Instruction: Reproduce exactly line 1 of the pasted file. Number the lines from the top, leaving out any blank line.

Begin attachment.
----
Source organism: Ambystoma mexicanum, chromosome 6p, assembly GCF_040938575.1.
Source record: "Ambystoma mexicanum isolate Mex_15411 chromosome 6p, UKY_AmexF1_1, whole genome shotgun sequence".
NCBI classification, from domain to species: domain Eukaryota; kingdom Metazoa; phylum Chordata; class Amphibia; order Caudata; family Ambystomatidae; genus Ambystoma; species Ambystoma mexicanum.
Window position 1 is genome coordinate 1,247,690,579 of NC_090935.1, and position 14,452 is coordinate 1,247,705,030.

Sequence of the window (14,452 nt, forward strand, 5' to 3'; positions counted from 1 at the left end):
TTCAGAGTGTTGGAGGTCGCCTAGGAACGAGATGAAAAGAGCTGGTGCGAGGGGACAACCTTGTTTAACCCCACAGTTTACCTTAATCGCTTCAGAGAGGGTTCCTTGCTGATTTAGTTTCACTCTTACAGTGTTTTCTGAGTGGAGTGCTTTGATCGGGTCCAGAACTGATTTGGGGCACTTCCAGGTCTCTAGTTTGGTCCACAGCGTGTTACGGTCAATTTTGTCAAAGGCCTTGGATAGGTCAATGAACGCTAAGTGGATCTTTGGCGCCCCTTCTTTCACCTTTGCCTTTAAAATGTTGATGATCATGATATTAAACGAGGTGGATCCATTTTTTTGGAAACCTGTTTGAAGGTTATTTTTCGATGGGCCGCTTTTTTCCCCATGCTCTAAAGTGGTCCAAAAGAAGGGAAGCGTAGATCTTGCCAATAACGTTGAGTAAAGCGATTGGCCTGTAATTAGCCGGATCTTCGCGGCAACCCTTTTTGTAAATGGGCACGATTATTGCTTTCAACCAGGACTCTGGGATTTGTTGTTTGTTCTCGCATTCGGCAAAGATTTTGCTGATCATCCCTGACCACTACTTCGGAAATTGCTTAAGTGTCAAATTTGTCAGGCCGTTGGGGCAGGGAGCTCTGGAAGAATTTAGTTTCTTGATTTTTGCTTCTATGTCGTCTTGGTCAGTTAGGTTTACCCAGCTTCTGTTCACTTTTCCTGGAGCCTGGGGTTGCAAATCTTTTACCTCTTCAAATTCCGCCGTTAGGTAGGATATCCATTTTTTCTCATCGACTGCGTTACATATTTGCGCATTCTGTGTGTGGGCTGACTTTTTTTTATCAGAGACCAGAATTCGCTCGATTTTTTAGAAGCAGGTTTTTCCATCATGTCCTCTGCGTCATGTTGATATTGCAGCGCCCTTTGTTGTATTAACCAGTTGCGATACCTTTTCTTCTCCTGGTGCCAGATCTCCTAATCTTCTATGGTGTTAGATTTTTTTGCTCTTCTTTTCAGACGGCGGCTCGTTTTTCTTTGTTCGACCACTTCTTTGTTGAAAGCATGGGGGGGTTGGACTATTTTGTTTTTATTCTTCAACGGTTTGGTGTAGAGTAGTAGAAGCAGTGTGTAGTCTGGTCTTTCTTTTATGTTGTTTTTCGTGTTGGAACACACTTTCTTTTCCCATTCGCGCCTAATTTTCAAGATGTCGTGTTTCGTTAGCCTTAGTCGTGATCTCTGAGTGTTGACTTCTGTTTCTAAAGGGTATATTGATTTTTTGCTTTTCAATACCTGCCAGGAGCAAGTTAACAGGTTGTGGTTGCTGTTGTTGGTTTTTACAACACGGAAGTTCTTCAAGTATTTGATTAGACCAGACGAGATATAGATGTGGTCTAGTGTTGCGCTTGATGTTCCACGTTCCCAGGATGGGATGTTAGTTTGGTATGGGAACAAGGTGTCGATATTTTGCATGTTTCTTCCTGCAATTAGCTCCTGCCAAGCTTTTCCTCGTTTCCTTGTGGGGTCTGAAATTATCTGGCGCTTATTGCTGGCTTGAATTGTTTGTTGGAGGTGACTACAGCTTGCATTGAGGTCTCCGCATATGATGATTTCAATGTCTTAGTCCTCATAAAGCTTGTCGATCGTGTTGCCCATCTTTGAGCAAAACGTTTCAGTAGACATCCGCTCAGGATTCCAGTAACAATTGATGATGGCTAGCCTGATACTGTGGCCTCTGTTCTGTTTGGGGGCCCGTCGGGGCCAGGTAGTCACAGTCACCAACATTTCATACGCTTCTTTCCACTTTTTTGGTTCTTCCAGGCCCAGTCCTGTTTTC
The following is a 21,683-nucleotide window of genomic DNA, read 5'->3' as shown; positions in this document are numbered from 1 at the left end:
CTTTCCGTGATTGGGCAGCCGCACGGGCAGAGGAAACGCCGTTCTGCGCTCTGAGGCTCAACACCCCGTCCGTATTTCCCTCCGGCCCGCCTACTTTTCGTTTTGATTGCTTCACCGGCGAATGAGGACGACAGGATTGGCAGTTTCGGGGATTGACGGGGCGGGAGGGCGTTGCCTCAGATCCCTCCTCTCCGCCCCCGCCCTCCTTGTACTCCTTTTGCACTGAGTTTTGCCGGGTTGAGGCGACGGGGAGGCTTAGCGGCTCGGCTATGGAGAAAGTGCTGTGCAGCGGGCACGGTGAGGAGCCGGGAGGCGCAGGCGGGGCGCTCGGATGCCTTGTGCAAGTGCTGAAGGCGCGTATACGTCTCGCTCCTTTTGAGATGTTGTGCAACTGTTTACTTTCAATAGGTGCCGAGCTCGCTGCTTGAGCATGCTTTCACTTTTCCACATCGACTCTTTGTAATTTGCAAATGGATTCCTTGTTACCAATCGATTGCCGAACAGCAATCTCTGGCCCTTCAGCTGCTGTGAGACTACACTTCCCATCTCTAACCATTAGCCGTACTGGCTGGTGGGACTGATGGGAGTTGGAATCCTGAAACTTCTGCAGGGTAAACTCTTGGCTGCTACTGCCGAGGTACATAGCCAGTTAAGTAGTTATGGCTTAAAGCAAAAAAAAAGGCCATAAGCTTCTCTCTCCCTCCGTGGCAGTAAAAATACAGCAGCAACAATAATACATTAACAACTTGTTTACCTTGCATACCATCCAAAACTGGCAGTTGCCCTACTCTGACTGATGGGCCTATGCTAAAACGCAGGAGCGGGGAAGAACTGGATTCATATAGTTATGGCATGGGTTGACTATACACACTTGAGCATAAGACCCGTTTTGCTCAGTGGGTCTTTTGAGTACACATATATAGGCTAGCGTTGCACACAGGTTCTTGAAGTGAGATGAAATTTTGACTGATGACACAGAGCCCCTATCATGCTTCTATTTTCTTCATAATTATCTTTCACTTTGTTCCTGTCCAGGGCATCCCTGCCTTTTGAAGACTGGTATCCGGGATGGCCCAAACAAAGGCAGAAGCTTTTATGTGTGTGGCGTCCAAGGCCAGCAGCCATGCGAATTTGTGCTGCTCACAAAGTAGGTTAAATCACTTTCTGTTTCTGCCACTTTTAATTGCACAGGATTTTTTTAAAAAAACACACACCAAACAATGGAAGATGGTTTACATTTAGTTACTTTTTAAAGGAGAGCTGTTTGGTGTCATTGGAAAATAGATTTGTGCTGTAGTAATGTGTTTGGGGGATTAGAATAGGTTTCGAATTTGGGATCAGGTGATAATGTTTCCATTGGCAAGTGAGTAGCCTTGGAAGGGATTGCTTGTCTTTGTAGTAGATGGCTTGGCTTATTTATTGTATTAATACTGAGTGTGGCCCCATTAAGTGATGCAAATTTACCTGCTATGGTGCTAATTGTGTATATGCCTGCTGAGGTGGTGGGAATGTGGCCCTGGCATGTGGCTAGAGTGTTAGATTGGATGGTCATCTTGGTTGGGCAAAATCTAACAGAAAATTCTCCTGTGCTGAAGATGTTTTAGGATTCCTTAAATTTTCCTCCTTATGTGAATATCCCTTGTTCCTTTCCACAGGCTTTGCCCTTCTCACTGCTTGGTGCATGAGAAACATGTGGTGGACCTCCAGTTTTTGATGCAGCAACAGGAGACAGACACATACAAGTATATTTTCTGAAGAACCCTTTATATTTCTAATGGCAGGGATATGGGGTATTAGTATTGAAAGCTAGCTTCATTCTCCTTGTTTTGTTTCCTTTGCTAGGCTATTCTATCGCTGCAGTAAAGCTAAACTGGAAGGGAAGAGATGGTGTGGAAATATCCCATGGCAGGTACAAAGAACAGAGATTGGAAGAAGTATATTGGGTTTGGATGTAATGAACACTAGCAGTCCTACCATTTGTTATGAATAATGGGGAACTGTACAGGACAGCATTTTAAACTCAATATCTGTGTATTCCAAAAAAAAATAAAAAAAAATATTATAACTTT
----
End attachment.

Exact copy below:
Source organism: Ambystoma mexicanum, chromosome 6p, assembly GCF_040938575.1.